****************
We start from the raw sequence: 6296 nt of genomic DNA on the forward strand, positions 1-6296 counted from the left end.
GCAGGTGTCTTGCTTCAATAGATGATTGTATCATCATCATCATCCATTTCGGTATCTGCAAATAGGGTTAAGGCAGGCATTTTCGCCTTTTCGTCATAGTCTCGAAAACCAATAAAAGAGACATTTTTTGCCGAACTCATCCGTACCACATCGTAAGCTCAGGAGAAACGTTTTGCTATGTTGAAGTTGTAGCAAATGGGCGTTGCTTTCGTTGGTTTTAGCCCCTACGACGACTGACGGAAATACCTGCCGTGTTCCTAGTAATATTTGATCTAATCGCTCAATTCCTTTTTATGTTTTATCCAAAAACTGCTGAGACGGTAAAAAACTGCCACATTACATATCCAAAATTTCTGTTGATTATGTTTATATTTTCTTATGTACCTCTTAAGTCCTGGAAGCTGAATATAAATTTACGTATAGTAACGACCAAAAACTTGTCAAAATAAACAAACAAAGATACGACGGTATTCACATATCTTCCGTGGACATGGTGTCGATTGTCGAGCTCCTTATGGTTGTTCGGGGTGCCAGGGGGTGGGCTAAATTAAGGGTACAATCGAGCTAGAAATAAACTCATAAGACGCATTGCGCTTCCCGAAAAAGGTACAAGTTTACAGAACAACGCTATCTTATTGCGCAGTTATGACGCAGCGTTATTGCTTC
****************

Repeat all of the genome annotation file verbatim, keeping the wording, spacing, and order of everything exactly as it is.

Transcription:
We start from the raw sequence: 6296 nt of genomic DNA on the forward strand, positions 1-6296 counted from the left end.
GCAGGTGTCTTGCTTCAATAGATGATTGTATCATCATCATCATCCATTTCGGTATCTGCAAATAGGGTTAAGGCAGGCATTTTCGCCTTTTCGTCATAGTCTCGAAAACCAATAAAAGAGACATTTTTTGCCGAACTCATCCGTACCACATCGTAAGCTCAGGAGAAACGTTTTGCTATGTTGAAGTTGTAGCAAATGGGCGTTGCTTTCGTTGGTTTTAGCCCCTACGACGACTGACGGAAATACCTGCCGTGTTCCTAGTAATATTTGATCTAATCGCTCAATTCCTTTTTATGTTTTATCCAAAAACTGCTGAGACGGTAAAAAACTGCCACATTACATATCCAAAATTTCTGTTGATTATGTTTATATTTTCTTATGTACCTCTTAAGTCCTGGAAGCTGAATATAAATTTACGTATAGTAACGACCAAAAACTTGTCAAAATAAACAAACAAAGATACGACGGTATTCACATATCTTCCGTGGACATGGTGTCGATTGTCGAGCTCCTTATGGTTGTTCGGGGTGCCAGGGGGTGGGCTAAATTAAGGGTACAATCGAGCTAGAAATAAACTCATAAGACGCATTGCGCTTCCCGAAAAAGGTACAAGTTTACAGAACAACGCTATCTTATTGCGCAGTTATGACGCAGCGTTATTGCTTC